Christ also never said He was going to change the world, which is one of His lines in the trailer. Or at least, He never said that in so many words. Why should Christ change the world, anyway? He changes more that our world; He changes human hearts! I understand poetic license and cinematic theatrics, but we're not talking about just some guy who was out to "change the world" anyway. Jesus was, and is, and forever will be, the Christ, the Son of the living God.
Can I get a hearty "AMEN!"?
Maybe what we see in this movie is Roma Downey's interpretation of Christ, but that's the danger in these types of movies, isn't it? We're subjected to a graphic representation of a mortal's version of the Immortal. Except in this case, Downey herself is a questionable person from whom evangelicals are obtaining their visual representation of Christ. She claims to be Roman Catholic, which isn't exactly the worst version of Christianity she could claim, but she's also a New Age disciple. She holds a dubious masters degree in spiritual psychology from the University of Santa Monica, a hotbed of spiritualist mumbo-jumbo. When she married her third husband, Downey had Della Reese, her co-star in the TV show Touched by an Angel, officiate. And in what church are Reese's ordination vows? The Understanding Principles for Better Living Church in Los Angeles, which practices the teachings of New Thought spiritualist Johnnie Colemon.
For American evangelicals who enjoy being entertained, movies like Son of God, or the recent Downey product for the History channel, The Bible, or Mel Gibson's The Passion of the Christ, may not corrupt their faith. But how well do these Hollywoodesque stories reinforce orthodox faith? Evangelicals who dismiss questions like mine as pious complaints rationalize that "people are coming to faith" after watching these dramatizations, but to what faith are they coming? A faith reflexively stimulated by watching an emotional video? Is there enough Biblical theology in these adaptations of Bible stories for the Holy Spirit to use in bringing lost souls into God's Kingdom?
It's easy to point to Philippians 1:18, and agree with the Apostle Paul that "the important thing is that in every way, whether from false motives or true, Christ is preached." But still, the question needs to be asked: Is Christ being preached by New Age spiritualist Roma Downey? And the model Diogo Morgado?
Oh, yes - getting back to the whole cross-cultural worship thing. Do black people see Christ the same way we whites do? Is Christ's skin as light in the minds of blacks as it is in ours? When black people, or Hispanics, or Native Americans, or Asians, or biracial people go and see a movie where somebody like Morgado is playing the role of Jesus Christ, how many degrees of separation from the One, true Christ do they experience?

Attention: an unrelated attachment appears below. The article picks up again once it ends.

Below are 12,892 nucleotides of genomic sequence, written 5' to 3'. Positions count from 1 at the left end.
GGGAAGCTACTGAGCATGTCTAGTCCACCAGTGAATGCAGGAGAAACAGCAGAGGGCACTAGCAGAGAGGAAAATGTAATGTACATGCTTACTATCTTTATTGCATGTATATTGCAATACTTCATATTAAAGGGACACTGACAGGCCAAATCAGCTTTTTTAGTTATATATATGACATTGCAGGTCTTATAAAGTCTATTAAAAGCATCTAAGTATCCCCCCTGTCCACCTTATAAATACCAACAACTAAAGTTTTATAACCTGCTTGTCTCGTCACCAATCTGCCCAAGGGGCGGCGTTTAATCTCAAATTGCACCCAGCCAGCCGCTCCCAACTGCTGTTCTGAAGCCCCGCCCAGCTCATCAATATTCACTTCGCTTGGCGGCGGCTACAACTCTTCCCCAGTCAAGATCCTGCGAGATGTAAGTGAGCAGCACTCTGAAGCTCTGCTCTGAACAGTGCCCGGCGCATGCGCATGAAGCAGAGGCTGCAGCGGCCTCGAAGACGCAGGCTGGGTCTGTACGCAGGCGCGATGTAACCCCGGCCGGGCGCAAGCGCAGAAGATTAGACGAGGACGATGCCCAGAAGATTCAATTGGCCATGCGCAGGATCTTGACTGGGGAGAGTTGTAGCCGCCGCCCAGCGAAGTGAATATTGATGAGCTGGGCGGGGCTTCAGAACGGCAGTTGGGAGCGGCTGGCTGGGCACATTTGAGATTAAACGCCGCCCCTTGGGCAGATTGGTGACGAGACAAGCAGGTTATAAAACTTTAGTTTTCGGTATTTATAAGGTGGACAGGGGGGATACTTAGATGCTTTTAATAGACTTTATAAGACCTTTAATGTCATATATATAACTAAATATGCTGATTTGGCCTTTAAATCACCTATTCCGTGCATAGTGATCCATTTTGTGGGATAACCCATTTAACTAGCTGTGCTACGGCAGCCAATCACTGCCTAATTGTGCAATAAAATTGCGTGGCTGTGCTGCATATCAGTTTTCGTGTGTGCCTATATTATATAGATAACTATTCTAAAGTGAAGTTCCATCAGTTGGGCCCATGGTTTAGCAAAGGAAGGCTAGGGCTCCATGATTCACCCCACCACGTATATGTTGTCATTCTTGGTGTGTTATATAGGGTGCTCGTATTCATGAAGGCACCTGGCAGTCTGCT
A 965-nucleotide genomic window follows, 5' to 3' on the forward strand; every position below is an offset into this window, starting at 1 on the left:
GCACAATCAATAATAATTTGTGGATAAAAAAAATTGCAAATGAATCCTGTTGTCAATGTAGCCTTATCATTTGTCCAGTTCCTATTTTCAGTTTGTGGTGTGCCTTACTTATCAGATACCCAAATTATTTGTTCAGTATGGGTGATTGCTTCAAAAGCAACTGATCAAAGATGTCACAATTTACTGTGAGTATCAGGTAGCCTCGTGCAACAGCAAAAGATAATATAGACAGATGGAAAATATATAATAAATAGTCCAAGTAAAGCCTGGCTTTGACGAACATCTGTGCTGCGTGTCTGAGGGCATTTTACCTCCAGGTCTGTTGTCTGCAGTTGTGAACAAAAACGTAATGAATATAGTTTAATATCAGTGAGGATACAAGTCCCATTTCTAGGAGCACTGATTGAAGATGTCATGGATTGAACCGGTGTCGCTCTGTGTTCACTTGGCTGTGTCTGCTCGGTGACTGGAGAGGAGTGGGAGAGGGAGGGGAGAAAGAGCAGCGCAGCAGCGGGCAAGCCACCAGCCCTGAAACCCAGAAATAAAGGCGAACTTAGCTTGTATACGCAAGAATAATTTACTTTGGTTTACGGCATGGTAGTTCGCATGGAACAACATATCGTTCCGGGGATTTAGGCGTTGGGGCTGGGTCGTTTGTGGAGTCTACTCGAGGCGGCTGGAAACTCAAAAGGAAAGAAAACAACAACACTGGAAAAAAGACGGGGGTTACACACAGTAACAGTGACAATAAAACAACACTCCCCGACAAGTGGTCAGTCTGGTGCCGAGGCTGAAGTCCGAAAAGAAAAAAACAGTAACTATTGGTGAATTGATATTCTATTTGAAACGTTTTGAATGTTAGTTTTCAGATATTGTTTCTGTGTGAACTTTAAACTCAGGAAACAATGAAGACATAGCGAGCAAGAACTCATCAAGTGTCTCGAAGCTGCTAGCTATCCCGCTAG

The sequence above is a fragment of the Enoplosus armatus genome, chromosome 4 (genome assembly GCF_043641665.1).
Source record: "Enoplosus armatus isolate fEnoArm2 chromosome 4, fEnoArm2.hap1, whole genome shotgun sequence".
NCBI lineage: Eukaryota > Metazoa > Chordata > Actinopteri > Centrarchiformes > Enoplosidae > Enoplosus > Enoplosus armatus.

Granted, we know that Christ is Jewish, and that for the most part, Jews are Caucasian. But not all of them, are they? Jews also can model a range of skin tones, hair types, eye colors, and other physical features that make them less like WASPS, and more like dark, swarthy Middle Easterners.
So, which is more important to us evangelicals? Getting to see an attractive, light-skinned guy play Jesus on the big screen, or shunning physical depictions of our Savior so that Christ can become even more personal to those whom He has saved?
Perhaps the fact that I ask the question - knowing how most of my fellow white evangelicals will answer it - doesn't bode too well for black author Trillia Newbell's altruism.
Tuesday, March 4, 2014
There's not much he says with which I can heartily agree.
But in an essay he wrote for Libertarian website LewRockwell.com regarding the escalating tensions between Ukraine and Russia, political agitator Pat Buchanan makes a lot of sense.
As we've watched conditions deteriorate in Kiev these past couple of months, and Russia exerting more and more pressure on Crimea just within the past several days, the international community has begun to lay the political groundwork for some sort of participation in whatever military conflict might erupt. And, as has become a hallmark of our current American administration, the signals being sent by our president and secretary of state ring hollow and not entirely informed.
Ukraine, after all, is one of those regions of the world that has never been a bastion of peace and harmony. Even the most casual of historical research on the topic of diplomatic relations between Ukraine and Russia reveals people groups proud of their heritage and fiercely loyal to their homeland, rather than the state. A brittle form of democracy currently serves the people of both Ukraine and Russia, but the rampant corruption and sloppy enforcement of civil rights in these two countries mock the concept of political choice more than they honor it.
For his part, Buchanan sees the way Ukrainians have deposed their duly-elected president as reason enough for the United States and the international community to keep our noses out of their problems.